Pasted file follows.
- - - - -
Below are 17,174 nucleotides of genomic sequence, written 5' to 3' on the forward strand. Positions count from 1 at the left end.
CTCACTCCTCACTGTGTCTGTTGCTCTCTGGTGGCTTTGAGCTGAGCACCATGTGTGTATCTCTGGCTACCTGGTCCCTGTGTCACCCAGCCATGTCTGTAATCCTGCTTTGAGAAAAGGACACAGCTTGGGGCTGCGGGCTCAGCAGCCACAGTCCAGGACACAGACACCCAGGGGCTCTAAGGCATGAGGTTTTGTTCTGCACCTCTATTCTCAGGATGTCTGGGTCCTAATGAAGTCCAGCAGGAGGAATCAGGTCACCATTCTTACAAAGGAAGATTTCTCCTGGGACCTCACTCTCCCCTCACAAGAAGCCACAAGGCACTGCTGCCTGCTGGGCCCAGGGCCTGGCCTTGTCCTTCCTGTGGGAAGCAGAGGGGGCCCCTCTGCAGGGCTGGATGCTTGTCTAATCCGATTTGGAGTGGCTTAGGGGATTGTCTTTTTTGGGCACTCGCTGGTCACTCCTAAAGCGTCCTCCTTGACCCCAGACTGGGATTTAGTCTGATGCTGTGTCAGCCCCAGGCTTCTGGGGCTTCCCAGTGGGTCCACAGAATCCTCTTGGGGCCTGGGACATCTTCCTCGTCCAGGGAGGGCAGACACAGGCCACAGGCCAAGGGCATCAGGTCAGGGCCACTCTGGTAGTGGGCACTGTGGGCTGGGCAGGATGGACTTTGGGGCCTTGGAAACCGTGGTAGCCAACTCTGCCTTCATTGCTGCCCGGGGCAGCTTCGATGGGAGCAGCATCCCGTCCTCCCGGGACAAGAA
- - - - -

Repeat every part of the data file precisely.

Below are 17,174 nucleotides of genomic sequence, written 5' to 3' on the forward strand. Positions count from 1 at the left end.
CTCACTCCTCACTGTGTCTGTTGCTCTCTGGTGGCTTTGAGCTGAGCACCATGTGTGTATCTCTGGCTACCTGGTCCCTGTGTCACCCAGCCATGTCTGTAATCCTGCTTTGAGAAAAGGACACAGCTTGGGGCTGCGGGCTCAGCAGCCACAGTCCAGGACACAGACACCCAGGGGCTCTAAGGCATGAGGTTTTGTTCTGCACCTCTATTCTCAGGATGTCTGGGTCCTAATGAAGTCCAGCAGGAGGAATCAGGTCACCATTCTTACAAAGGAAGATTTCTCCTGGGACCTCACTCTCCCCTCACAAGAAGCCACAAGGCACTGCTGCCTGCTGGGCCCAGGGCCTGGCCTTGTCCTTCCTGTGGGAAGCAGAGGGGGCCCCTCTGCAGGGCTGGATGCTTGTCTAATCCGATTTGGAGTGGCTTAGGGGATTGTCTTTTTTGGGCACTCGCTGGTCACTCCTAAAGCGTCCTCCTTGACCCCAGACTGGGATTTAGTCTGATGCTGTGTCAGCCCCAGGCTTCTGGGGCTTCCCAGTGGGTCCACAGAATCCTCTTGGGGCCTGGGACATCTTCCTCGTCCAGGGAGGGCAGACACAGGCCACAGGCCAAGGGCATCAGGTCAGGGCCACTCTGGTAGTGGGCACTGTGGGCTGGGCAGGATGGACTTTGGGGCCTTGGAAACCGTGGTAGCCAACTCTGCCTTCATTGCTGCCCGGGGCAGCTTCGATGGGAGCAGCATCCCGTCCTCCCGGGACAAGAA